31 May 2023

Specialist Aberdeenshire Council team supporting Unaccompanied Asylum-Seeking Children

Members of the Education and Children’s Services Committee have heard of the work in the shire with Unaccompanied Asylum-Seeking Children (UASC).

UASC are children and young people seeking asylum in the UK but who have been separated from their parents or carers.

Whilst their claim is being assessed by the Home Office, the children are cared for by local authorities across the UK via the National Transfer Scheme.

It became mandatory in late 2021 that all local authorities were expected to offer placements up to 0.1% of their child population. Their placements are funded by the Home Office.

For Aberdeenshire, this represents the potential for caring for approximately 54 children.

The UASC team spend significant time building trusting relationships with the young people, ensuring they feel safe and welcomed, helping them adapt to their new home and town. 

This includes taking them shopping, helping them develop cooking skills, registering with a GP, dentist and familiarising them with the local area, transport links, churches/places of worship, leisure facilities, as well as supporting their education and learning English.

Aberdeenshire Council currently cares for 32 UASC children between the ages of 16 – 19 who are placed in suitable accommodation while their asylum application is progressing.

The majority are from Afghanistan, alongside young people from Iran, Iraq, Sudan, Ethiopia and Eritrea.

Depending on the age of the young people on arrival, accommodation and support varies from foster care for under 16’s, to host family support and local authority housing accommodation for over 16’s.

Currently most UASC are living in local authority homes across Peterhead, Fraserburgh, Banff and Macduff. 

Two young people are in supported accommodation, one is living with a host family, and one is in foster care.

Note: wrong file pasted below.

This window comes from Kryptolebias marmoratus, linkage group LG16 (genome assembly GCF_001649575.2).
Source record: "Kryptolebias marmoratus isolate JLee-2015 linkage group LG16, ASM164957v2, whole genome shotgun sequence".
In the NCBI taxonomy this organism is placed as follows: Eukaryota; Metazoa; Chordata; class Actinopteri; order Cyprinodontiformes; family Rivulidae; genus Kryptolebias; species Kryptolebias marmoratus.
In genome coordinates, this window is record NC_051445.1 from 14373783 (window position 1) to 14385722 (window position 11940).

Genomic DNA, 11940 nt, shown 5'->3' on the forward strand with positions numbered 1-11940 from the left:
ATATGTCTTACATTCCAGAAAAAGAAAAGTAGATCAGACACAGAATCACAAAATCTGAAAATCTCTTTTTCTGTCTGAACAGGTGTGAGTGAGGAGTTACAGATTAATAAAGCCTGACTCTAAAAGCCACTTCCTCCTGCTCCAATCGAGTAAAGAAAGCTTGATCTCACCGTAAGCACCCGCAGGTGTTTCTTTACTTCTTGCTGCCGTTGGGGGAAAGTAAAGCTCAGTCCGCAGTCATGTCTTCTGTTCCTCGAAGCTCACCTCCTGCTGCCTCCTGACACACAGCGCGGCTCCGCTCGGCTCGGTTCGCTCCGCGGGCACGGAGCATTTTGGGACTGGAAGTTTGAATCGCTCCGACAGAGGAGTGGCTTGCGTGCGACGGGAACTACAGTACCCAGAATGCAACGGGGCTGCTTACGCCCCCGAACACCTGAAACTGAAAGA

Chair of the Education and Children’s Services Committee Cllr Gillian Owen said: “This was an excellent report and it’s encouraging to read that our team is ensuring the emotional, cultural, health, social and educational needs of these young people is being met to help them thrive.

“Caring for these young people is not as simple as providing them a safe place to stay - our team works hard to ensure that they can establish cultural connections to avoid isolation, make meaningful links to religious institutions, have access to English language support and education, and support to address their mental wellbeing and trauma they have experienced.

“Feedback from the UASC team and wider partners has shown that the lives of those getting to know these young people in our care has been greatly enriched by the experience. 

“The report highlights the strength and determination of these young people – fleeing conflict from their own county, many with substantial trauma, compounded by their journey to the UK, losing connections with their family and being exposed to exploitation and risk – and that is humbling and inspiring to see.”

Aberdeenshire Council continues to strengthen education links and support to access college courses as well as talking with the young people to obtain their views and experiences of transfer to Aberdeenshire.

The UASC team is planning a ‘Living in the UK’ course to support the young people’s understanding of UK laws, values and norms and will build on existing community ‘social groups’ to support better connections between the young people.